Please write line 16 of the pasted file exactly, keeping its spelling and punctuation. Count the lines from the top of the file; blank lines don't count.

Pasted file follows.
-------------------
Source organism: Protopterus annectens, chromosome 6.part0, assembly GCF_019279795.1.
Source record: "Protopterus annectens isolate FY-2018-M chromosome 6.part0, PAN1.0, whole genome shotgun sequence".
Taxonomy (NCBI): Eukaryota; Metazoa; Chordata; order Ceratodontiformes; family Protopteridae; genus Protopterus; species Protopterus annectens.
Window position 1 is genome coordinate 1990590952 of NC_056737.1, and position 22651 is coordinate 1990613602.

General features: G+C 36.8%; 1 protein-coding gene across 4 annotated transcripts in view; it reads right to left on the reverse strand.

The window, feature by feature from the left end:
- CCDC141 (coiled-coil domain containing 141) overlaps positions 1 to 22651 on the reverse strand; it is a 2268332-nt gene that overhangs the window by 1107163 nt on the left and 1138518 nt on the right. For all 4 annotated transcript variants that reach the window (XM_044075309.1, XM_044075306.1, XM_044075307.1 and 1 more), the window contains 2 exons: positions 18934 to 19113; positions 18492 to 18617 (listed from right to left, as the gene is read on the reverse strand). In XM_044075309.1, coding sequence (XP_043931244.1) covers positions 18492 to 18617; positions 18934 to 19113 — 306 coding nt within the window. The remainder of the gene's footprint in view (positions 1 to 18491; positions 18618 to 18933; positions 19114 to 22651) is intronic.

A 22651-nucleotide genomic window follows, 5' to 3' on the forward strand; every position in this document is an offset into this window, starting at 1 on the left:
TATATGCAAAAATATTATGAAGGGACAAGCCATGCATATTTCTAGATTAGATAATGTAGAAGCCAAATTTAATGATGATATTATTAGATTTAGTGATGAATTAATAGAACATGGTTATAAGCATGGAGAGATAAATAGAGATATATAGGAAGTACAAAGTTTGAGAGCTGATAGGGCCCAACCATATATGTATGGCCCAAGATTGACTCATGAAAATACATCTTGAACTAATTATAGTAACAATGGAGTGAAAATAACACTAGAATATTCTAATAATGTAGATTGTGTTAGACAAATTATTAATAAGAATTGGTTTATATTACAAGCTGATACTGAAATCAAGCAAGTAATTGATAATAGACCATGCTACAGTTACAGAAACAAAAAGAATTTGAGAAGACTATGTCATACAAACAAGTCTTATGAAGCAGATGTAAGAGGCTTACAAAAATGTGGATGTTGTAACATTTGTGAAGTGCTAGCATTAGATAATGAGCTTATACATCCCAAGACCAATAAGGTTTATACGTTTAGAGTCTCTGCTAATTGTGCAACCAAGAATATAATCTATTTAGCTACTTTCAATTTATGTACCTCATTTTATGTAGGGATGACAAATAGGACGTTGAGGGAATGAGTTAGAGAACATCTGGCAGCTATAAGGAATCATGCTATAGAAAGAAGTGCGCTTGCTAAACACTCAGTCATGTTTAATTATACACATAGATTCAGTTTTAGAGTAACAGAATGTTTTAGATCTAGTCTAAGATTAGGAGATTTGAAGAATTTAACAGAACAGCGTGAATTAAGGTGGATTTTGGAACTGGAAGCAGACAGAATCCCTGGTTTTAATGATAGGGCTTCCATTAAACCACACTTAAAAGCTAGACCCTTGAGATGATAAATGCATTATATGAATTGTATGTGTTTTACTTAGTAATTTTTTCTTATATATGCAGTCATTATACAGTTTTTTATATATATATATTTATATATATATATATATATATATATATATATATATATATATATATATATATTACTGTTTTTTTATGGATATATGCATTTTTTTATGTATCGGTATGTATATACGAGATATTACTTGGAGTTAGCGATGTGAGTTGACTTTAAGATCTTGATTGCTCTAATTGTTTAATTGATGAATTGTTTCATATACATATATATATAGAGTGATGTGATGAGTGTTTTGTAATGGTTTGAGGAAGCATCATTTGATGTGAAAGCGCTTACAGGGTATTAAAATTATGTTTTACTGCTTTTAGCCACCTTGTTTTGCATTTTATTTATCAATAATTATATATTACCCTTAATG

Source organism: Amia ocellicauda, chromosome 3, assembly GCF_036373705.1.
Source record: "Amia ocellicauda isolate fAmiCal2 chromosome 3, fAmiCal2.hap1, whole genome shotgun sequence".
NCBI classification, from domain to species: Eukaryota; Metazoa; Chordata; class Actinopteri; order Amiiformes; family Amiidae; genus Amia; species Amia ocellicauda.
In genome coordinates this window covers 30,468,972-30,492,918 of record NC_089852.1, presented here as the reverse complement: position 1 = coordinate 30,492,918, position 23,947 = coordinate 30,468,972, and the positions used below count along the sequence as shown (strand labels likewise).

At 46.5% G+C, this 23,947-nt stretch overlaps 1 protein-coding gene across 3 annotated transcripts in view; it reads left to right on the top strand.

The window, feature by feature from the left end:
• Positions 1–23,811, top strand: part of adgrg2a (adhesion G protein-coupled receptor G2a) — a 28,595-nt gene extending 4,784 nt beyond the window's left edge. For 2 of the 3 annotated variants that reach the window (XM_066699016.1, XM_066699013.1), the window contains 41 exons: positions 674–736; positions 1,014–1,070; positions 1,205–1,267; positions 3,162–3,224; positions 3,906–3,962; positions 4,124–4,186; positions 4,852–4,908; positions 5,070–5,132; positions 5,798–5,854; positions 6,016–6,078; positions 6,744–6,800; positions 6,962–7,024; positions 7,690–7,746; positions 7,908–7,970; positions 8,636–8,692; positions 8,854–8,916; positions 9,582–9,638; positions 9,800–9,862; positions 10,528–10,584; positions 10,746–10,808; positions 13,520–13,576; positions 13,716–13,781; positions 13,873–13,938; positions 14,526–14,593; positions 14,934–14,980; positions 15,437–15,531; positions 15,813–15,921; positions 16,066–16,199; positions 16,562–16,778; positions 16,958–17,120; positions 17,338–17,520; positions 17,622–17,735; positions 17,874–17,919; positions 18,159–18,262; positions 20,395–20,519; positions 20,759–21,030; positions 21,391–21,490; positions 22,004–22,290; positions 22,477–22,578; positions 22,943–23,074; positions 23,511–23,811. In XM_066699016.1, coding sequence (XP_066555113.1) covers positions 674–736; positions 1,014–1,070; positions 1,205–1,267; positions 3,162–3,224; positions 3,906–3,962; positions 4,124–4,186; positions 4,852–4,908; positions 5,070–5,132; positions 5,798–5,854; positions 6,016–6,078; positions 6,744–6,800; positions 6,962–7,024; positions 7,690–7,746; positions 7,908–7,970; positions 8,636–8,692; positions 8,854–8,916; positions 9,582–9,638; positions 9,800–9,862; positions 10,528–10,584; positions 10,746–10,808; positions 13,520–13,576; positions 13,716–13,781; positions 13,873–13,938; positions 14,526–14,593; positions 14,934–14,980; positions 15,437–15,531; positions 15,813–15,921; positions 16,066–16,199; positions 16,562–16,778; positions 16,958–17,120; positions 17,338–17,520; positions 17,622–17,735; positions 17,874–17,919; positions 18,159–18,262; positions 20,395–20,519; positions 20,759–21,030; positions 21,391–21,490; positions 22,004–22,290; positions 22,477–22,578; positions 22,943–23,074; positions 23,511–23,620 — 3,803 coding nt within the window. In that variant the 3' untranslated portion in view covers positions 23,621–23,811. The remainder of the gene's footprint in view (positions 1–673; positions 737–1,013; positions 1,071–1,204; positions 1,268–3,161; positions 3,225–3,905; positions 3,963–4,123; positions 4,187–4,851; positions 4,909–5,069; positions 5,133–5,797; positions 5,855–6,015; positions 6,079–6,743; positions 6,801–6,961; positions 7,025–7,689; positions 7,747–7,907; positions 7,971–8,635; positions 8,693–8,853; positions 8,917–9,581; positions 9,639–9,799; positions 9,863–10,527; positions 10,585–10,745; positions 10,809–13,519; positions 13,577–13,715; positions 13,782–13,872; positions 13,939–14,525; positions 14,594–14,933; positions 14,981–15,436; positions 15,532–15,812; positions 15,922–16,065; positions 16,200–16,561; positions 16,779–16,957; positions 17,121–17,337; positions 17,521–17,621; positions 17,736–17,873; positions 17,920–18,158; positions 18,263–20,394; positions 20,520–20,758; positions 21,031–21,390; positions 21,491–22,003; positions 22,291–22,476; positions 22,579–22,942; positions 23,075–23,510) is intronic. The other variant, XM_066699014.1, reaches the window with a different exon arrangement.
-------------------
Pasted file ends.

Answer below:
• Positions 1–23,811, top strand: part of adgrg2a (adhesion G protein-coupled receptor G2a) — a 28,595-nt gene extending 4,784 nt beyond the window's left edge. For 2 of the 3 annotated variants that reach the window (XM_066699016.1, XM_066699013.1), the window contains 41 exons: positions 674–736; positions 1,014–1,070; positions 1,205–1,267; positions 3,162–3,224; positions 3,906–3,962; positions 4,124–4,186; positions 4,852–4,908; positions 5,070–5,132; positions 5,798–5,854; positions 6,016–6,078; positions 6,744–6,800; positions 6,962–7,024; positions 7,690–7,746; positions 7,908–7,970; positions 8,636–8,692; positions 8,854–8,916; positions 9,582–9,638; positions 9,800–9,862; positions 10,528–10,584; positions 10,746–10,808; positions 13,520–13,576; positions 13,716–13,781; positions 13,873–13,938; positions 14,526–14,593; positions 14,934–14,980; positions 15,437–15,531; positions 15,813–15,921; positions 16,066–16,199; positions 16,562–16,778; positions 16,958–17,120; positions 17,338–17,520; positions 17,622–17,735; positions 17,874–17,919; positions 18,159–18,262; positions 20,395–20,519; positions 20,759–21,030; positions 21,391–21,490; positions 22,004–22,290; positions 22,477–22,578; positions 22,943–23,074; positions 23,511–23,811. In XM_066699016.1, coding sequence (XP_066555113.1) covers positions 674–736; positions 1,014–1,070; positions 1,205–1,267; positions 3,162–3,224; positions 3,906–3,962; positions 4,124–4,186; positions 4,852–4,908; positions 5,070–5,132; positions 5,798–5,854; positions 6,016–6,078; positions 6,744–6,800; positions 6,962–7,024; positions 7,690–7,746; positions 7,908–7,970; positions 8,636–8,692; positions 8,854–8,916; positions 9,582–9,638; positions 9,800–9,862; positions 10,528–10,584; positions 10,746–10,808; positions 13,520–13,576; positions 13,716–13,781; positions 13,873–13,938; positions 14,526–14,593; positions 14,934–14,980; positions 15,437–15,531; positions 15,813–15,921; positions 16,066–16,199; positions 16,562–16,778; positions 16,958–17,120; positions 17,338–17,520; positions 17,622–17,735; positions 17,874–17,919; positions 18,159–18,262; positions 20,395–20,519; positions 20,759–21,030; positions 21,391–21,490; positions 22,004–22,290; positions 22,477–22,578; positions 22,943–23,074; positions 23,511–23,620 — 3,803 coding nt within the window. In that variant the 3' untranslated portion in view covers positions 23,621–23,811. The remainder of the gene's footprint in view (positions 1–673; positions 737–1,013; positions 1,071–1,204; positions 1,268–3,161; positions 3,225–3,905; positions 3,963–4,123; positions 4,187–4,851; positions 4,909–5,069; positions 5,133–5,797; positions 5,855–6,015; positions 6,079–6,743; positions 6,801–6,961; positions 7,025–7,689; positions 7,747–7,907; positions 7,971–8,635; positions 8,693–8,853; positions 8,917–9,581; positions 9,639–9,799; positions 9,863–10,527; positions 10,585–10,745; positions 10,809–13,519; positions 13,577–13,715; positions 13,782–13,872; positions 13,939–14,525; positions 14,594–14,933; positions 14,981–15,436; positions 15,532–15,812; positions 15,922–16,065; positions 16,200–16,561; positions 16,779–16,957; positions 17,121–17,337; positions 17,521–17,621; positions 17,736–17,873; positions 17,920–18,158; positions 18,263–20,394; positions 20,520–20,758; positions 21,031–21,390; positions 21,491–22,003; positions 22,291–22,476; positions 22,579–22,942; positions 23,075–23,510) is intronic. The other variant, XM_066699014.1, reaches the window with a different exon arrangement.